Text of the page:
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on February 9, 2014
I bought these batteries with high hopes, but I was really disappointed in them. They did not seem to meet the advertised capacity.

I tested all four of these batteries fresh out of the package with a PowerEx/Maha C-9000 battery analyzer, and I was not able to obtain the advertised capacity of the batteries. I tested each battery twice using the (IEC-61951-2 compliant) "break-in" function of the C-9000 to determine capacity. I have to believe this is an accurate test as it follows IEC-61951-2's recommended test procedure to determine capacity.

The best result I was able to get was about 2500mAH, which is less than the minimum 2650mAH advertised capacity. To be fair, most of the Ni-MH batteries from the other brands typically fail to meet their "typical" capacity claim as well, but at least meet the "minimum" rating. So the best battery of the bunch I tested was close to the minimum rating, and may indeed meet that rating after a few charge/discharge cycles.

I am not sure why I was obtaining low readings. It could have been a bad set of batteries, or simply too low of a sample set, or perhaps the batteries need a few more charge/discharge cycles to obtain capacity. I don't know how old these batteries are as I could not find a manufacturing date on them. The only thing I could determine is they were made in China - but no date-stamp on the batteries. They could have simply deteriorated in the packaging.

Also, I suppose it cannot be assumed that the manufacturer's claimed battery capacity was determined by IEC-61951-2. They could have used any test methodology they see fit.

So in the end, I cannot say the batteries capacities met or did not meet any capacity ratings. All I can say is that the batteries did not meet my expectations.
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on August 20, 2013
Expecting 2850mah to be a hyped up claim, I put them in my fancy charger that claims these are in the 2750 range. Not perfect, but way better than most. These have lasted incredibly long in my devices, so despite their extra cost, I would highly recommend these batteries if you rely on rechargeables in all your gadgets.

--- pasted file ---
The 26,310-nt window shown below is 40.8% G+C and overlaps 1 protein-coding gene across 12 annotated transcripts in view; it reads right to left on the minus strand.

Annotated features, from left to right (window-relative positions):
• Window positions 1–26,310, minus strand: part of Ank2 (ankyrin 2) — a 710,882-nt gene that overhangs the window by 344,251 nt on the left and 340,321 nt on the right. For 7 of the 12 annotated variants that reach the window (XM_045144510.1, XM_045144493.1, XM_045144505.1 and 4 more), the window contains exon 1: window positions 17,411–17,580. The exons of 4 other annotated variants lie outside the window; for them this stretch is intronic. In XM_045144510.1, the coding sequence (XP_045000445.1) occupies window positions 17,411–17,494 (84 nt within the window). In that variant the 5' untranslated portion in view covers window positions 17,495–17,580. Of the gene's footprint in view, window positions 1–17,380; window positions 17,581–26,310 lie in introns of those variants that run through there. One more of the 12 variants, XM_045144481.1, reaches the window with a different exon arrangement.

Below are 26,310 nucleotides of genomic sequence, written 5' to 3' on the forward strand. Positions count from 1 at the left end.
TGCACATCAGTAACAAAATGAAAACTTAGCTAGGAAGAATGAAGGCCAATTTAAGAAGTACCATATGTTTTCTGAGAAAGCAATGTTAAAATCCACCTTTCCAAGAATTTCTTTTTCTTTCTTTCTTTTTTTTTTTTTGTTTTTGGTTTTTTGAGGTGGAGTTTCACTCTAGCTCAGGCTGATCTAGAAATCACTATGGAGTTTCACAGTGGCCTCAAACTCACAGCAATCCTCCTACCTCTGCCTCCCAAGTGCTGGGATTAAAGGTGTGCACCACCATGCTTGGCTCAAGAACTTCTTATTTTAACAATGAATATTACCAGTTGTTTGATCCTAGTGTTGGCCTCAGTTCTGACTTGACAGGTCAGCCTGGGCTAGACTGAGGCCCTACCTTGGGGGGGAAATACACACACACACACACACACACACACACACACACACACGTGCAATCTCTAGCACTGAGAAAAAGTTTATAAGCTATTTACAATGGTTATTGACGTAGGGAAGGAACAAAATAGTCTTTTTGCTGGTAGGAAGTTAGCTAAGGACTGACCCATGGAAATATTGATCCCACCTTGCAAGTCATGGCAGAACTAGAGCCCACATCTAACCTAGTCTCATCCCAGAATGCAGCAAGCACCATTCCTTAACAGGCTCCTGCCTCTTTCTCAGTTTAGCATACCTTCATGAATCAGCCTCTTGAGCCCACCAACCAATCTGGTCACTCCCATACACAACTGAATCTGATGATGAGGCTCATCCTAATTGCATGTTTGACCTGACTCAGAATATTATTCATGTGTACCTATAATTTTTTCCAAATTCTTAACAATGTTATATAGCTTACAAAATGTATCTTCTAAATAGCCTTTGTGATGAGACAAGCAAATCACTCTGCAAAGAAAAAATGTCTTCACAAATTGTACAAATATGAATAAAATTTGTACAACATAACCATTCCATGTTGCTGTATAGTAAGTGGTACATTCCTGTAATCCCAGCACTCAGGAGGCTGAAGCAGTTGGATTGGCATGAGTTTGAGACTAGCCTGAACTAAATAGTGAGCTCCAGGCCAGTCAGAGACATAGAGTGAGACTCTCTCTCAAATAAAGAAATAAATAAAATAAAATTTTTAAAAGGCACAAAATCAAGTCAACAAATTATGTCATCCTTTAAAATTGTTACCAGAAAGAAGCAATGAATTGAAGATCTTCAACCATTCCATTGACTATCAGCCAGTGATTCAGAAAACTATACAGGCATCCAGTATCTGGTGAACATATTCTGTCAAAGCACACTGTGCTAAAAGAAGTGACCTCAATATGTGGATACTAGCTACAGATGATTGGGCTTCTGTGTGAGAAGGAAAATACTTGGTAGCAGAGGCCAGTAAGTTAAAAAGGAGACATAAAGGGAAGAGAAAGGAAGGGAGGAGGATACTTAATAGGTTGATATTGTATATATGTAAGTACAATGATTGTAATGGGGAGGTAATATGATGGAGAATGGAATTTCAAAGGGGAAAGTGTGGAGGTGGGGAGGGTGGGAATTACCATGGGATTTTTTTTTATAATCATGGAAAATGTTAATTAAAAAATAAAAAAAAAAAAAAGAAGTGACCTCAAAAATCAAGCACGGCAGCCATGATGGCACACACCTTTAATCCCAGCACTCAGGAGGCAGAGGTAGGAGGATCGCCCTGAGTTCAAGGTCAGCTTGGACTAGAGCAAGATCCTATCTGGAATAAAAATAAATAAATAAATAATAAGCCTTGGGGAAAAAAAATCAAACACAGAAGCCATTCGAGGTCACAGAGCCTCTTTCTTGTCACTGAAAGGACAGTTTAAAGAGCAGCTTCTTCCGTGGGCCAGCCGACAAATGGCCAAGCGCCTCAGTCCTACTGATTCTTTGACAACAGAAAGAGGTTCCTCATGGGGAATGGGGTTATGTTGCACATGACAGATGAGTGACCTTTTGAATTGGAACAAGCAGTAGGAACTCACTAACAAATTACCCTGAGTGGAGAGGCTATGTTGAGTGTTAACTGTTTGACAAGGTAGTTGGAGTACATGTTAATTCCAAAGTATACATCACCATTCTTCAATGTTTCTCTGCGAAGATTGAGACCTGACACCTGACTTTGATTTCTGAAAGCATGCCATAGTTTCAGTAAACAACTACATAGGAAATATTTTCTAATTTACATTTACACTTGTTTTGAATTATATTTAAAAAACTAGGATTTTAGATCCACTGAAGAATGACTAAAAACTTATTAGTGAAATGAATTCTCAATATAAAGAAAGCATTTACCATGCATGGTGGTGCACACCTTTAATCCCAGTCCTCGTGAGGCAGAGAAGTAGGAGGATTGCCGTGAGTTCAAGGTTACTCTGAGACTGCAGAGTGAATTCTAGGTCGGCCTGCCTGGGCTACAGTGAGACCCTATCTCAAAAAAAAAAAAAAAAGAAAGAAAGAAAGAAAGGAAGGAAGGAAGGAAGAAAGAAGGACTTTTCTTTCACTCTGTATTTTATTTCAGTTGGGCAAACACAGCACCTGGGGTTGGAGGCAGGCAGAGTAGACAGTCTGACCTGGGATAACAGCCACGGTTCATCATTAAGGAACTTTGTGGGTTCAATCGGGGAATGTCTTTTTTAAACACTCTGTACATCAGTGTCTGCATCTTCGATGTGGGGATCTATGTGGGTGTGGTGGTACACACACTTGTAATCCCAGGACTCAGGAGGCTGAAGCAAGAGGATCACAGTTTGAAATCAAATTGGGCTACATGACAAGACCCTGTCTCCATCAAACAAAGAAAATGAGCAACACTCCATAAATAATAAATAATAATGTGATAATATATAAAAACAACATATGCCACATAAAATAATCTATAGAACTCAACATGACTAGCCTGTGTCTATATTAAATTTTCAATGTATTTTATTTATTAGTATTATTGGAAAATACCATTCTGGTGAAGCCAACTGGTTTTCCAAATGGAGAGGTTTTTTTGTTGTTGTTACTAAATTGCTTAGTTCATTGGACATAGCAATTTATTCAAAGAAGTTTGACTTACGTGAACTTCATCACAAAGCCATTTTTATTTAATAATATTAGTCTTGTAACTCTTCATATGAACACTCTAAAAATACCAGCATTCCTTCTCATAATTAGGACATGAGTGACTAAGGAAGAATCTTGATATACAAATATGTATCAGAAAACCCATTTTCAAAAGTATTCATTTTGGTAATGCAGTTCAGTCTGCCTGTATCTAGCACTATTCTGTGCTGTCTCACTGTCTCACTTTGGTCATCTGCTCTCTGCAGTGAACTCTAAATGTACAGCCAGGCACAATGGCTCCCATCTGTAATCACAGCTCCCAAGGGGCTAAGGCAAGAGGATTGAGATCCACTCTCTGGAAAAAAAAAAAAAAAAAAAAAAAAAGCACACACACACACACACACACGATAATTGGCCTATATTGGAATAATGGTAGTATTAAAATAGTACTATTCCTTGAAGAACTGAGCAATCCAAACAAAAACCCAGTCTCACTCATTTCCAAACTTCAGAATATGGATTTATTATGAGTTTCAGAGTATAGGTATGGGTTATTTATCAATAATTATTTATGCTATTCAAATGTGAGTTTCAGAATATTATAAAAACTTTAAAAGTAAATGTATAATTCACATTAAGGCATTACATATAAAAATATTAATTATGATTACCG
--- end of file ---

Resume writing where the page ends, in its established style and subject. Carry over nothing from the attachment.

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on May 18, 2011
I have bought a few other brands of rechargable NiMH batteries, and I'm coming back to buy more of these.
They're the only ones that have been remotely worth my time and effort.
If idle, they hold a charge for a decent amount of time, and being 2850mAh, they contain enough juice to power any device.
I generally only use for remote control cars, toys, etc. I would never put them into something like a TV remote or something. For certain applications, nothing rivals alkaline batteries, unfortunately.

5 stars until they build something better!
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on November 28, 2010
I bought these along with a Maha C800s charger specifically for an older digital camera that really likes batteries. In short they last a long time even with a lot of zooming and flash usage. They even hold a charge for a substantial time when not used. I don't know if they are the best on the market, but they are pretty damn good. Well worth the cost for digital cameras or other high drain items. Far better than the 2500 mah Energizers, but be sure to get a good charger to maximize their potential and they will not disappoint.